Part Deux: Marketing is everything, especially the “process” stuff

Eric Karjaluoto tells a story about why you should consider forgetting social media.  Agree or disagree; there’s a larger marketing lesson in his story.  It’s a tale of finding a dentist in Vancouver and the importance of s-e-r-v-i-c-e.

The first dentist’s office is ultra-sleek and equipped with all the modern amenities (e.g., flat screen TVs):

My young, impeccably well-groomed dentist (who I have since nicknamed “Mr. Shiny”) finally made his appearance. He greeted me warmly and asked, “What would you like to change about your smile?” By the end of my appointment, I had a work-order in hand for approximately $1,000 in services. They seemed to believe that these were quite pressing matters that should be addressed quickly.

Feeling uncomfortable with the experience, he decided to look for another dentist.  Found was a dentist’s office with imperfect decor and lacking (the admittedly unnecessary) modern amenities:

My new dentist spoke with me for a few moments, and then proceeded to clean my teeth. I’ve never had this happen before; in my experience dentists dart-in and do the “big stuff” leaving the cleaning to an army of bubbly twenty-year-old hygienists. I was rather dumbfounded.

She explained that although this may be a less profitable approach, it helped her better “know” her patients’ teeth. She told me a little about her kids and how proud of them she was; no big sale–just a friendly chat. Along the way she mentioned that although her practice is small, at the end of the day she always feels good about the work she does.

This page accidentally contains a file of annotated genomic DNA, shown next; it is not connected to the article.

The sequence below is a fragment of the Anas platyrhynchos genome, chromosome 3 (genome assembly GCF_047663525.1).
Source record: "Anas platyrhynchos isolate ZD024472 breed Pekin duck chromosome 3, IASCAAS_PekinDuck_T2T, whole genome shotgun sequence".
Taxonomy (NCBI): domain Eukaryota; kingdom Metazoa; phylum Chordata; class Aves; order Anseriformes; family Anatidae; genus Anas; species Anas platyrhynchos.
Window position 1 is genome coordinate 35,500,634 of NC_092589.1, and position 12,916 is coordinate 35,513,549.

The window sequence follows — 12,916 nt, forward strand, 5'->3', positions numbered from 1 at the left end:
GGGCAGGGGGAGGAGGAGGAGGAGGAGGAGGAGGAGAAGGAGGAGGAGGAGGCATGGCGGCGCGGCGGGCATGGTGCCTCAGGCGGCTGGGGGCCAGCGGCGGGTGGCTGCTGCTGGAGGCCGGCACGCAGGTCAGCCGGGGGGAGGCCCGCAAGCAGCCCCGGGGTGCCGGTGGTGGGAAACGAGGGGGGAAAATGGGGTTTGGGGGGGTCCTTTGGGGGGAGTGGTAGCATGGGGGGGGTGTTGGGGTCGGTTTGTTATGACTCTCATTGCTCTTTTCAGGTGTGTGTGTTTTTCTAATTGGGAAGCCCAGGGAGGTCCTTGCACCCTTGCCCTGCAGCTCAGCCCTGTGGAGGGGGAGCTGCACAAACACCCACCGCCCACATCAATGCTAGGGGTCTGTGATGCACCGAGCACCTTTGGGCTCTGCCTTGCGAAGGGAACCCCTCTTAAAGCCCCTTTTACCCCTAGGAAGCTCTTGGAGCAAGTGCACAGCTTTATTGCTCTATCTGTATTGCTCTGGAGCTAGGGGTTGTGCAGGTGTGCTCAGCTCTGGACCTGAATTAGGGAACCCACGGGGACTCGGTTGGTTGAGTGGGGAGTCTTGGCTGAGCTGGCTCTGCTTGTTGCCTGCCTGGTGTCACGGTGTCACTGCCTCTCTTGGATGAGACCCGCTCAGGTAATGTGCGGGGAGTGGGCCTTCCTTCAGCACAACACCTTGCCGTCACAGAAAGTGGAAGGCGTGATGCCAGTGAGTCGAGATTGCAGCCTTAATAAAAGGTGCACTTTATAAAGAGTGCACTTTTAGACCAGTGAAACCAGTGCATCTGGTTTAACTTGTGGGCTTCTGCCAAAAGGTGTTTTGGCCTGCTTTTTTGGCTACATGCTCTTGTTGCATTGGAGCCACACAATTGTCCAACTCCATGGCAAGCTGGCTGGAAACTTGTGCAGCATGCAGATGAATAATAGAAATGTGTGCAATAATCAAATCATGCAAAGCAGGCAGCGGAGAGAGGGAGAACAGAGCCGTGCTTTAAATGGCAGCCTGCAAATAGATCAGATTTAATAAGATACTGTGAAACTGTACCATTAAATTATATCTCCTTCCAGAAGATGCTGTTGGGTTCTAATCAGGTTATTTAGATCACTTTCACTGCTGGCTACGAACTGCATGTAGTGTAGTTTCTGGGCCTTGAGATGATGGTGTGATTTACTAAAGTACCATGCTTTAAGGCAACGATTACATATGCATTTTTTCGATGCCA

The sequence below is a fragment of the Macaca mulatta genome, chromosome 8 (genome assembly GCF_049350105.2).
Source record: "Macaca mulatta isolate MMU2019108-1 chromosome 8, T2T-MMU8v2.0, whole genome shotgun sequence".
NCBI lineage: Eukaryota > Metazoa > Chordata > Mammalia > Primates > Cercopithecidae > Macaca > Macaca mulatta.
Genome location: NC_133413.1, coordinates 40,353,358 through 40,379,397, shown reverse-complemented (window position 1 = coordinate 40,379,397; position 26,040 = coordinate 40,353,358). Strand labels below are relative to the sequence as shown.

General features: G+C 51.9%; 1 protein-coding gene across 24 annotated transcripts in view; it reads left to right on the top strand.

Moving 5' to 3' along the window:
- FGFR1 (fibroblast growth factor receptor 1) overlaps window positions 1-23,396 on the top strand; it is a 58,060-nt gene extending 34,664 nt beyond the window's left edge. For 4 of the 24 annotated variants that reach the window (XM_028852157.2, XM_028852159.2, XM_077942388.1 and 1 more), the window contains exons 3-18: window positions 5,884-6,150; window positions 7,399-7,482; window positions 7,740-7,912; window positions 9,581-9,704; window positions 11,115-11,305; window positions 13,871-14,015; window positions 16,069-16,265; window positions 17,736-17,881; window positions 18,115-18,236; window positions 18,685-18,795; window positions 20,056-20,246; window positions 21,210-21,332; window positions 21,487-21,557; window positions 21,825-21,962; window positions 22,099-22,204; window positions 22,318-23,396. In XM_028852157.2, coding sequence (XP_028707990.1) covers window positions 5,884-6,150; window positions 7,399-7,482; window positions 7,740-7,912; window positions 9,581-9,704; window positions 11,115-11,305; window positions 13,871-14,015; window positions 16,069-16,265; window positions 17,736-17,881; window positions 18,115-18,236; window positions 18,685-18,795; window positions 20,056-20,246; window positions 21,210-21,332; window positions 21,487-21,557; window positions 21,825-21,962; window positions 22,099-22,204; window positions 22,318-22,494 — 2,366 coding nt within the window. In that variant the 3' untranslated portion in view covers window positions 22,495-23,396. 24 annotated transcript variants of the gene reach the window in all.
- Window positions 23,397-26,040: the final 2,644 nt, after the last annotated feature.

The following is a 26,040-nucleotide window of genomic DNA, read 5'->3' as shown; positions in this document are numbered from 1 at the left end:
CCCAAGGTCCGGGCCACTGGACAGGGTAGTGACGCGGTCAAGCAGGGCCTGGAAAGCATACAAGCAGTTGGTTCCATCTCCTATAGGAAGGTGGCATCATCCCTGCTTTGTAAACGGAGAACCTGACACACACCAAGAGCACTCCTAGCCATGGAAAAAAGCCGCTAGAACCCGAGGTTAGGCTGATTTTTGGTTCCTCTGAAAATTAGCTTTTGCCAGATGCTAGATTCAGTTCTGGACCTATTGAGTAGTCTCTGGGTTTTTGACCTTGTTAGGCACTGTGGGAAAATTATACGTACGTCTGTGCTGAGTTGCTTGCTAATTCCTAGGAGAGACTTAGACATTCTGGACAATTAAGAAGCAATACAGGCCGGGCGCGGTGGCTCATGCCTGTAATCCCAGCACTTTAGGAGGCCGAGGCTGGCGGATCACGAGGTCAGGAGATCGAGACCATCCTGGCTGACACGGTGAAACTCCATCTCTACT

I noted that I likely had work that needed to be done, given the results of my check-up and the procedures that were suggested two years ago. She looked closely at the x-rays and explained that although she’d love to sell me something, I really didn’t need any of it.

This goes back to the marketing is everything, “process” stuff conversation.  Provide excellent service and the “marketing” budget could be slashed; pay attention:

The dentist I finally ended-up with simply concentrated on doing her job well. While so many of us are overwhelmed by the many things we could do to market our companies, I believe hers is in fact a much better way to do so.

Within five-minutes of leaving my new dentist’s office I called my parents to talk about how great the experience was. Since then I have told no fewer than ten people the same story. I’ve even started conversations with friends noting, “Do you have a good dentist? If not, I just found an amazing one!”

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